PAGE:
Our sweet little Liam was born May 24th 2012 a healthy 7lbs 12oz, 22 inches long at 38 weeks. Everything was normal throughout the pregnancy, the only thing was he dropped early around 7.5 months. Delivery was a little bit more work for me compared to my first because he was face up. I noticed right after he was born he had a ridge which they passed off as the plates moving from birth. Liam had jaundice so we had to see the pediatrician a lot in the first two weeks and I questioned his head numerous times and the same answer was given. I left it at that and we went on with our regular check-ups. Liam had always been fussy during growth spurts and only then otherwise he was a very happy baby. I had mentioned that to our pediatrician and she said that happens to some babies.
At 3.5 months old we took him into a different Dr. to check for a possible ear infection. He did not have one but she pointed out his odd shaped head and said that she will talk with our pediatrician (I thank that Dr. every day for catching his sagittal craniosynostosis). We went in for his 4 month check-up, 11 days later and she said the word craniosynostosis. We had x-rays done that day and I knew as soon as I read about it that he had it. I did not need any confirmation.
We were sent to Gillette Children’s in St. Paul, MN to see Dr. Lacey and Dr. Song. Dr. Song was the neuro surgeon and she did such a good job explaining things to me that when I saw Dr. Lacey, craniofacial surgeon, we couldn’t think of anything to ask. Liam had a CT scan and was such a good boy he didn’t need to be sedated (They try not to do that unless necessary). Dr. Lacey met with us after the scan and he had a very prominent ridge and would need surgery. We scheduled the surgery for the end of October. We went to the pre-op appointment and found out he had an ear infection. Dr. Lacey decided it would be best to wait on the surgery. We rescheduled it for November 28th but it was not until the afternoon.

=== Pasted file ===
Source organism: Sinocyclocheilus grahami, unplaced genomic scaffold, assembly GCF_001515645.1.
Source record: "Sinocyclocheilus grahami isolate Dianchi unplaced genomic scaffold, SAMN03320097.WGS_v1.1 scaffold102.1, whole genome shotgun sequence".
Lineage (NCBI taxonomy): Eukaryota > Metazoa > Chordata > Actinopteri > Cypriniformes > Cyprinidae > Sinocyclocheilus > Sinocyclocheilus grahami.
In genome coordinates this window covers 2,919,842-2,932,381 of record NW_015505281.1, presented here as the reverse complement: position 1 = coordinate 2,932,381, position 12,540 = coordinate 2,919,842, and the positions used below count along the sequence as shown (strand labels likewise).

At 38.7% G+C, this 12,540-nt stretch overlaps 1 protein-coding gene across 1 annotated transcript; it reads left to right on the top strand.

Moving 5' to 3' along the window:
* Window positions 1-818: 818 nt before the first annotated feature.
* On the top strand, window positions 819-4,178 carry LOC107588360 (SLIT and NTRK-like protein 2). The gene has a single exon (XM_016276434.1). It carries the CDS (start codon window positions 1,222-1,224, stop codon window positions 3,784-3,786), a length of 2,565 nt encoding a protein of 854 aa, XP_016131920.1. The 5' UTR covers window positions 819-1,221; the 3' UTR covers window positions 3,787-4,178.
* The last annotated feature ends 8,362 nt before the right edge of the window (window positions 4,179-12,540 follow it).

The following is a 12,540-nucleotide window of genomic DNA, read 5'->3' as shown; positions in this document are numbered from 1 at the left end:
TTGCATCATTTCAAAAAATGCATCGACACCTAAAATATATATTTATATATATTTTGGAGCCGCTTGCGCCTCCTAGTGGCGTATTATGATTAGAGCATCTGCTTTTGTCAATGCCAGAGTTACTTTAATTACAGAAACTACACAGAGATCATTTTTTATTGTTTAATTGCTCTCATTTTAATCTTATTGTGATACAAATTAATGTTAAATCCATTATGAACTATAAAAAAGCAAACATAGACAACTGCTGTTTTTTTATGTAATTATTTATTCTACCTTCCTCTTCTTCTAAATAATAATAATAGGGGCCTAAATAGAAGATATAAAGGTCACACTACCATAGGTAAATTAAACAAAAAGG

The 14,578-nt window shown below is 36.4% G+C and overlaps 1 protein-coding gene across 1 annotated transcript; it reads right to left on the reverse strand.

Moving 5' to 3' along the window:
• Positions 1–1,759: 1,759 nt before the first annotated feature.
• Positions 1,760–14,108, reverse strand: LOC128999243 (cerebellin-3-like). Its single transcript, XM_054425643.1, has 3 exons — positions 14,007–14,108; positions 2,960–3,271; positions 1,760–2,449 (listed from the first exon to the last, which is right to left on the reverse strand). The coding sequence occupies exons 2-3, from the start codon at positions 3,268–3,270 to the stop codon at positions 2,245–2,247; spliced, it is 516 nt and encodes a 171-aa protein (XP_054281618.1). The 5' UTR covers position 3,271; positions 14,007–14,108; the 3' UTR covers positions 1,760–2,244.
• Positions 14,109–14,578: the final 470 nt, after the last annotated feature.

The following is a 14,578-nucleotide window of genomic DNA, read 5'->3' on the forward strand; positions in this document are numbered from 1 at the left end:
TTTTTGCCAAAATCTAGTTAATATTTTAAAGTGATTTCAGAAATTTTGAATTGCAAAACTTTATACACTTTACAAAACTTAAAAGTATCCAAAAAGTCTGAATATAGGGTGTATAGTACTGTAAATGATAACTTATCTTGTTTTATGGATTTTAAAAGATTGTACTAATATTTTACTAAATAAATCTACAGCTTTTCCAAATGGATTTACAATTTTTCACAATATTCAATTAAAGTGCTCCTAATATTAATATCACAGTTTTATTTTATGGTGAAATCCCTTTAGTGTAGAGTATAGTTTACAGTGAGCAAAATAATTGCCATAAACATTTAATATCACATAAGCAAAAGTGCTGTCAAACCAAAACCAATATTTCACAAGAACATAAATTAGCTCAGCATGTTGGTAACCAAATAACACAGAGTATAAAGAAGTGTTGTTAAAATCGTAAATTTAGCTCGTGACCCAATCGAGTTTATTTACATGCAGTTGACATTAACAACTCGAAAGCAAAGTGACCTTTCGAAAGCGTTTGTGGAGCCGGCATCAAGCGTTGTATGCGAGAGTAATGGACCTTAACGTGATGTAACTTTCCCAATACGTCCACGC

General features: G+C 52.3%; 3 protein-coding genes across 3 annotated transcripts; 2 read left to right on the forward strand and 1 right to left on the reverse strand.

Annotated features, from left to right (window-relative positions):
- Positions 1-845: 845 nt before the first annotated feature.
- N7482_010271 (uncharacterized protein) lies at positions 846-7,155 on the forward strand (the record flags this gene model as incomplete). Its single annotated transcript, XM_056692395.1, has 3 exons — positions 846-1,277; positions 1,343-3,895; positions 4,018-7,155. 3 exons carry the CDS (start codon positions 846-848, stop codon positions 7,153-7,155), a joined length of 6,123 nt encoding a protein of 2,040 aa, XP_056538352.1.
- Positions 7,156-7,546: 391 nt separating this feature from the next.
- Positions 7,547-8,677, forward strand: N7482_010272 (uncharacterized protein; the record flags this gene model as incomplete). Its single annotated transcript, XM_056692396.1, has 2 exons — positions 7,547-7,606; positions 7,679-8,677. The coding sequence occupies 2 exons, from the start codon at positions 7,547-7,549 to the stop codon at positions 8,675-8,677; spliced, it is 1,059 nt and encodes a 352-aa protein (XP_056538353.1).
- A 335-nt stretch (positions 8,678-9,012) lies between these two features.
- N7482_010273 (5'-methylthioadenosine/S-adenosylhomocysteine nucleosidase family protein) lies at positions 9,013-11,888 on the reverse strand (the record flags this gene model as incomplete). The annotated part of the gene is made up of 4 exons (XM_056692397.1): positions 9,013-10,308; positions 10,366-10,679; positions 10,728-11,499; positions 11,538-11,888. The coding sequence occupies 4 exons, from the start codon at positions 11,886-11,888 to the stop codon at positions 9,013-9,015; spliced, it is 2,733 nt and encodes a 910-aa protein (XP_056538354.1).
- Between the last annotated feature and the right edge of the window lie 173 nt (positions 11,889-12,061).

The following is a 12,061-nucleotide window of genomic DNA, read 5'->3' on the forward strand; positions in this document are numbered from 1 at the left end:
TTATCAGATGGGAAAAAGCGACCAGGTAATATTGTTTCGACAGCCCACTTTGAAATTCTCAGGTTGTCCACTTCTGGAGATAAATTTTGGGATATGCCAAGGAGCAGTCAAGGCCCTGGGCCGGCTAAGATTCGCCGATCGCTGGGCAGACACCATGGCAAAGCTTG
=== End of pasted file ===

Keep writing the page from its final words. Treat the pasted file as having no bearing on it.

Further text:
Surgery day I was extremely calm until I had to hand him off to the nurse. They actually let us walk him down to the room and I about lost it and started to cry. That was the hardest thing I have ever done and hope I never had to do that again. I felt like it was all a bad dream. Dr. Lacey and Dr. Song came out and told us everything went great and he was in the recovery room. He did have a blood transfusion but that was expected as he was only 6 months old. Dr. Song said that the Dura (the protective coating around the brain) was really squished where the ridge was and that it was a good thing that we had the surgery.
We stayed at Gillette for 3 nights and they were amazing. He had a lot of fluids coming out of his drain but he did not need another transfusion because all the labs came back great (even though the Dr. didn’t think it would). We stayed in the PICU one night and the “floor” two nights. Liam always was able to see out of both of his eyes even though they swelled. He had a hard time taking all the medications and fought them by the last day. His pain was not bad after he was able to keep his bottles down. He was getting back to himself on the last day and was completely normal the second day at home.
Liam had become the happiest boy (he does have his cranky moments), even at daycare everyone says how they just adore him. He has exceeded all milestones and has become a climber. He laughs at everything, smiles all the time and loves being outside.